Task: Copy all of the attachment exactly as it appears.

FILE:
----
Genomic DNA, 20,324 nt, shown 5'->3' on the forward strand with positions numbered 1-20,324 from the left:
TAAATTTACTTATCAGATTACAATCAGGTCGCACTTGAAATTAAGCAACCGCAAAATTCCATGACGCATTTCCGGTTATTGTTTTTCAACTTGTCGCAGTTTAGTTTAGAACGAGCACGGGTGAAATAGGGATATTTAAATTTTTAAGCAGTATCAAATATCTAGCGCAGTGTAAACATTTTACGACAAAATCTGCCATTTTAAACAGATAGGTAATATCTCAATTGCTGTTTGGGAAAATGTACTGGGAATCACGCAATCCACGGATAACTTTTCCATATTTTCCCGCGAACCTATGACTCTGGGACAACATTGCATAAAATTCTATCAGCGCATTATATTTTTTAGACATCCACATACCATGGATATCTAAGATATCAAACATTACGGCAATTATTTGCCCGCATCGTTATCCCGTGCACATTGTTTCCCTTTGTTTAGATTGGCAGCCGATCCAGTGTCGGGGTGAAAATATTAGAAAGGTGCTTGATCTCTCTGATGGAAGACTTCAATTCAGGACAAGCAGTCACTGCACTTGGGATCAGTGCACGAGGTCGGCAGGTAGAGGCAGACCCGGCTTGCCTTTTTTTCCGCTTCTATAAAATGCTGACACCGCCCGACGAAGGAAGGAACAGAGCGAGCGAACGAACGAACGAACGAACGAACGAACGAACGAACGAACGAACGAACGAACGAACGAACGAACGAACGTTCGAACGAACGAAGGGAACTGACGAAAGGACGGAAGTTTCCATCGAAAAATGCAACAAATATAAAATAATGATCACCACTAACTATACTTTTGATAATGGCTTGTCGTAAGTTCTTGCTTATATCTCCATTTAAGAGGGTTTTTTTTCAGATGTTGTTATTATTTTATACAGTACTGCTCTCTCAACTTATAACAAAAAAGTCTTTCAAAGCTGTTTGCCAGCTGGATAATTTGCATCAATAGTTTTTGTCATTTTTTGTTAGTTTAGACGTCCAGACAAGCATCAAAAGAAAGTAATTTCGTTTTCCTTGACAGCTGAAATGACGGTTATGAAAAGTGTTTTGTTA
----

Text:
Genomic DNA, 20,324 nt, shown 5'->3' on the forward strand with positions numbered 1-20,324 from the left:
TAAATTTACTTATCAGATTACAATCAGGTCGCACTTGAAATTAAGCAACCGCAAAATTCCATGACGCATTTCCGGTTATTGTTTTTCAACTTGTCGCAGTTTAGTTTAGAACGAGCACGGGTGAAATAGGGATATTTAAATTTTTAAGCAGTATCAAATATCTAGCGCAGTGTAAACATTTTACGACAAAATCTGCCATTTTAAACAGATAGGTAATATCTCAATTGCTGTTTGGGAAAATGTACTGGGAATCACGCAATCCACGGATAACTTTTCCATATTTTCCCGCGAACCTATGACTCTGGGACAACATTGCATAAAATTCTATCAGCGCATTATATTTTTTAGACATCCACATACCATGGATATCTAAGATATCAAACATTACGGCAATTATTTGCCCGCATCGTTATCCCGTGCACATTGTTTCCCTTTGTTTAGATTGGCAGCCGATCCAGTGTCGGGGTGAAAATATTAGAAAGGTGCTTGATCTCTCTGATGGAAGACTTCAATTCAGGACAAGCAGTCACTGCACTTGGGATCAGTGCACGAGGTCGGCAGGTAGAGGCAGACCCGGCTTGCCTTTTTTTCCGCTTCTATAAAATGCTGACACCGCCCGACGAAGGAAGGAACAGAGCGAGCGAACGAACGAACGAACGAACGAACGAACGAACGAACGAACGAACGAACGAACGAACGAACGAACGAACGTTCGAACGAACGAAGGGAACTGACGAAAGGACGGAAGTTTCCATCGAAAAATGCAACAAATATAAAATAATGATCACCACTAACTATACTTTTGATAATGGCTTGTCGTAAGTTCTTGCTTATATCTCCATTTAAGAGGGTTTTTTTTCAGATGTTGTTATTATTTTATACAGTACTGCTCTCTCAACTTATAACAAAAAAGTCTTTCAAAGCTGTTTGCCAGCTGGATAATTTGCATCAATAGTTTTTGTCATTTTTTGTTAGTTTAGACGTCCAGACAAGCATCAAAAGAAAGTAATTTCGTTTTCCTTGACAGCTGAAATGACGGTTATGAAAAGTGTTTTGTTA